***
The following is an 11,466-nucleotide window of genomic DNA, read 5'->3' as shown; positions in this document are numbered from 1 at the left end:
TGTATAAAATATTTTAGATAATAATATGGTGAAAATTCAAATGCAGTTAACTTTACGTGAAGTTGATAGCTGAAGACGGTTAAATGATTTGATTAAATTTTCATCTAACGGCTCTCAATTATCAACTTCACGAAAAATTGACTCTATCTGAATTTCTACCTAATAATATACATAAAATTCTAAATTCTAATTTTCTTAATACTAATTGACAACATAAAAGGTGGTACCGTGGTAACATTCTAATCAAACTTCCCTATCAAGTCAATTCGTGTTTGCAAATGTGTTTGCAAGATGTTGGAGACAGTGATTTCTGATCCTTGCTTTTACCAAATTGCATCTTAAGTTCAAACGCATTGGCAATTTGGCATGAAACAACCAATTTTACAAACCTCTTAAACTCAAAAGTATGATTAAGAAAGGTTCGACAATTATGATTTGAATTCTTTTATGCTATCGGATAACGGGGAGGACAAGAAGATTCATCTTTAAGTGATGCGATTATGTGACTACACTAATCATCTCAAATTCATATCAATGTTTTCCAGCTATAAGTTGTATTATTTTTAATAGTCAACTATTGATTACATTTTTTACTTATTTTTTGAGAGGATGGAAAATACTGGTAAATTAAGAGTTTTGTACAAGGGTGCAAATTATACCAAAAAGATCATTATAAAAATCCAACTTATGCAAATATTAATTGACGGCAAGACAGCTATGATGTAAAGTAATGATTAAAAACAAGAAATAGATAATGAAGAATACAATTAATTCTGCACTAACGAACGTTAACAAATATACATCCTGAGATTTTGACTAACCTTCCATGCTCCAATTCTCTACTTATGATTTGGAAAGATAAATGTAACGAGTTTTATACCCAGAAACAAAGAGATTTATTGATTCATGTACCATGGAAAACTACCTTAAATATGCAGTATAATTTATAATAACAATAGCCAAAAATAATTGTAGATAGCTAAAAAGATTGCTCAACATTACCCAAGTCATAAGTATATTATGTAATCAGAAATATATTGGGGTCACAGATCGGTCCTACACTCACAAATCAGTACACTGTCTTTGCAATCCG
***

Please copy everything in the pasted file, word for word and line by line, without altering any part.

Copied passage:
The following is an 11,466-nucleotide window of genomic DNA, read 5'->3' as shown; positions in this document are numbered from 1 at the left end:
TGTATAAAATATTTTAGATAATAATATGGTGAAAATTCAAATGCAGTTAACTTTACGTGAAGTTGATAGCTGAAGACGGTTAAATGATTTGATTAAATTTTCATCTAACGGCTCTCAATTATCAACTTCACGAAAAATTGACTCTATCTGAATTTCTACCTAATAATATACATAAAATTCTAAATTCTAATTTTCTTAATACTAATTGACAACATAAAAGGTGGTACCGTGGTAACATTCTAATCAAACTTCCCTATCAAGTCAATTCGTGTTTGCAAATGTGTTTGCAAGATGTTGGAGACAGTGATTTCTGATCCTTGCTTTTACCAAATTGCATCTTAAGTTCAAACGCATTGGCAATTTGGCATGAAACAACCAATTTTACAAACCTCTTAAACTCAAAAGTATGATTAAGAAAGGTTCGACAATTATGATTTGAATTCTTTTATGCTATCGGATAACGGGGAGGACAAGAAGATTCATCTTTAAGTGATGCGATTATGTGACTACACTAATCATCTCAAATTCATATCAATGTTTTCCAGCTATAAGTTGTATTATTTTTAATAGTCAACTATTGATTACATTTTTTACTTATTTTTTGAGAGGATGGAAAATACTGGTAAATTAAGAGTTTTGTACAAGGGTGCAAATTATACCAAAAAGATCATTATAAAAATCCAACTTATGCAAATATTAATTGACGGCAAGACAGCTATGATGTAAAGTAATGATTAAAAACAAGAAATAGATAATGAAGAATACAATTAATTCTGCACTAACGAACGTTAACAAATATACATCCTGAGATTTTGACTAACCTTCCATGCTCCAATTCTCTACTTATGATTTGGAAAGATAAATGTAACGAGTTTTATACCCAGAAACAAAGAGATTTATTGATTCATGTACCATGGAAAACTACCTTAAATATGCAGTATAATTTATAATAACAATAGCCAAAAATAATTGTAGATAGCTAAAAAGATTGCTCAACATTACCCAAGTCATAAGTATATTATGTAATCAGAAATATATTGGGGTCACAGATCGGTCCTACACTCACAAATCAGTACACTGTCTTTGCAATCCG